[pattern-switch] Opting into totality

Brian Goetz brian.goetz at oracle.com
Fri Sep 4 21:29:43 UTC 2020

Another alternative that I'll put in for the record, but which is 
brittle, is:

  - If the set of patterns of a statement switch is total with nonempty 
remainder R, insert a throwing default for R.

This means that in

     switch (box) {
         case Box(var x): ...

which is total on Box with remainder { null }, we'd get an NPE on a null 
box.  Essentially, we infer totality for statement switches, and 
remainder-rejection comes with the totality.

The brittleness comes from the fact that, if you miss a case of a sealed 
type, not only do you not find out your switch isn't total any more, but 
your remainder rejection goes away.  I don't like it, but this reframing 
might point to a slightly different way to say "I'm assuming totality, 
tell me if I'm wrong."

On 9/4/2020 2:06 PM, Brian Goetz wrote:
>> I bring this up again not to defend the syntax, but to underscore a 
>> more important point: that we thought at first that “sealing” 
>> switches was about asserting totality and enlisting the compiler’s 
>> aid in verifying same, but as we worked through the cases, and 
>> discovered there were more cases of remainder than we initially 
>> thought, the main value of sealing instead became restoring the 
>> switch to having no unhandled remainder.  Whatever syntax we choose 
>> should try to evoke that at least as much as evoking totality of the 
>> case labels. 
> Taking this a little further: it is not that interesting to declare a 
> switch `sealed` that has a default clause or other total pattern; such 
> switches are "obviously" total and non-leaky.  It's nice, but we 
> wouldn't add a language feature for it.
> The interesting part of sealing a switch are cases like this. Assume 
> Shape = Circ | Rect.
>     switch (shape) {
>         case Circ c:
>         case Rect r:
>     }
> Here, sealing gives us two things: asserting we've covered all the 
> cases (which is not going to be obvious except in the most trivial of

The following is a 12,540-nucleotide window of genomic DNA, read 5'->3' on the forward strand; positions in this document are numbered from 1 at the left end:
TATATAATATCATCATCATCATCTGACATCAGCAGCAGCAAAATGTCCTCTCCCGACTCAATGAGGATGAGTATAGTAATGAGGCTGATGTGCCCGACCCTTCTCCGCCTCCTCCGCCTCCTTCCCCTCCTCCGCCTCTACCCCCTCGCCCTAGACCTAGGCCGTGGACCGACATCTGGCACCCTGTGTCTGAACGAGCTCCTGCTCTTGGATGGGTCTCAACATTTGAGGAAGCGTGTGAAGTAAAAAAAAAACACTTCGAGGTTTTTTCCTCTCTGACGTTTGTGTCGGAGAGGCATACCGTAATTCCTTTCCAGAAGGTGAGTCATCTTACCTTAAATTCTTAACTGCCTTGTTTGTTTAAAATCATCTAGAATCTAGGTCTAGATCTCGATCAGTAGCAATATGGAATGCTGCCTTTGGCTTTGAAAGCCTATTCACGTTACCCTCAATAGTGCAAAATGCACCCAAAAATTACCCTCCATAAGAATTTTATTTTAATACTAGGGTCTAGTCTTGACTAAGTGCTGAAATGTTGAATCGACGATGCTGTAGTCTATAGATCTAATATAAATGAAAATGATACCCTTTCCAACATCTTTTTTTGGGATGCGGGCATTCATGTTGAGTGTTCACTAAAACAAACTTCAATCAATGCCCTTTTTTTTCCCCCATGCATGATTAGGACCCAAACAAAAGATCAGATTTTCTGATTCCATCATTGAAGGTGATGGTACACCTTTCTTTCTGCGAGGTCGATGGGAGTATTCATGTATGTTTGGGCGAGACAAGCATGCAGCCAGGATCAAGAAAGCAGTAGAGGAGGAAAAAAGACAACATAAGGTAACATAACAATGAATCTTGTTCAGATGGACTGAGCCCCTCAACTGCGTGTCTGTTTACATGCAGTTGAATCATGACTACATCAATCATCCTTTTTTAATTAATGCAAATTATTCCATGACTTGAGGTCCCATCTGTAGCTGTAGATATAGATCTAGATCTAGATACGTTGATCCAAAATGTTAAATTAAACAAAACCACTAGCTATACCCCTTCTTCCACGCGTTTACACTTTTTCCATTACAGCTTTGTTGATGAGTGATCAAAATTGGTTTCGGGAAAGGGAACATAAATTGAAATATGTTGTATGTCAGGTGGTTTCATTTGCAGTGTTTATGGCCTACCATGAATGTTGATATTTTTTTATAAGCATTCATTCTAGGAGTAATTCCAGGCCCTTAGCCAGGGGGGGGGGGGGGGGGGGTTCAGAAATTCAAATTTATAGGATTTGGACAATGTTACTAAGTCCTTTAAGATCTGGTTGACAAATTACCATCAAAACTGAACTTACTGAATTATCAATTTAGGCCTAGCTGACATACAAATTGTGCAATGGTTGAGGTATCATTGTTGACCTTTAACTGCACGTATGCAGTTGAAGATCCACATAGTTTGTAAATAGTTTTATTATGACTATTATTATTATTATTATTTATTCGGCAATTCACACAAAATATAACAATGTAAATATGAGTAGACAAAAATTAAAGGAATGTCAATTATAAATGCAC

> sealed types) and handling of remainder (here, only null.) Similarly:
>     switch (boxOfShape) {
>         case Box(Circ c):
>         case Box(Rect r):
>     }
> Same basic story -- not obvious that we've covered all boxes, the 
> remainder is just slightly more complicated.
> The compile-time checking for optimistic totality, and runtime 
> checking for remainder, are two sides of the same coin; we are stating 
> expectations that all possible inputs are covered, either by an 
> explicit case or by an implicit remainder case.  We statically check 
> the ones we can, and dynamically reject the "acceptable 
> non-coverage."  (Characterizing the acceptable non-coverage is the 
> main bit of positive progress we've made recently.)
> I think we may be skipping over a step by jumping to "throwing syntax 
> at the problem."  The real question is, what do we want the users 
> thinking about when they are coding, and what should we not be 
> bothering them with?  We've already acknowledged that we _don't_ want 
> them worrying about explicitly managing the remainder.
> We've been approaching this as "I assert that this switch is 
> sufficiently total", which included both strongly total and 
> optimistically total switches (because that's what we already do for 
> expression switches.)  But given that having a default case makes it 
> obviously total (and obviates the need for remainder handling), 
> perhaps we want to focus on the user asserting "I know I didn't write 
> a default, but I am still covering all the cases." Does that offer a 
> different enough viewpoint that other options come into focus?

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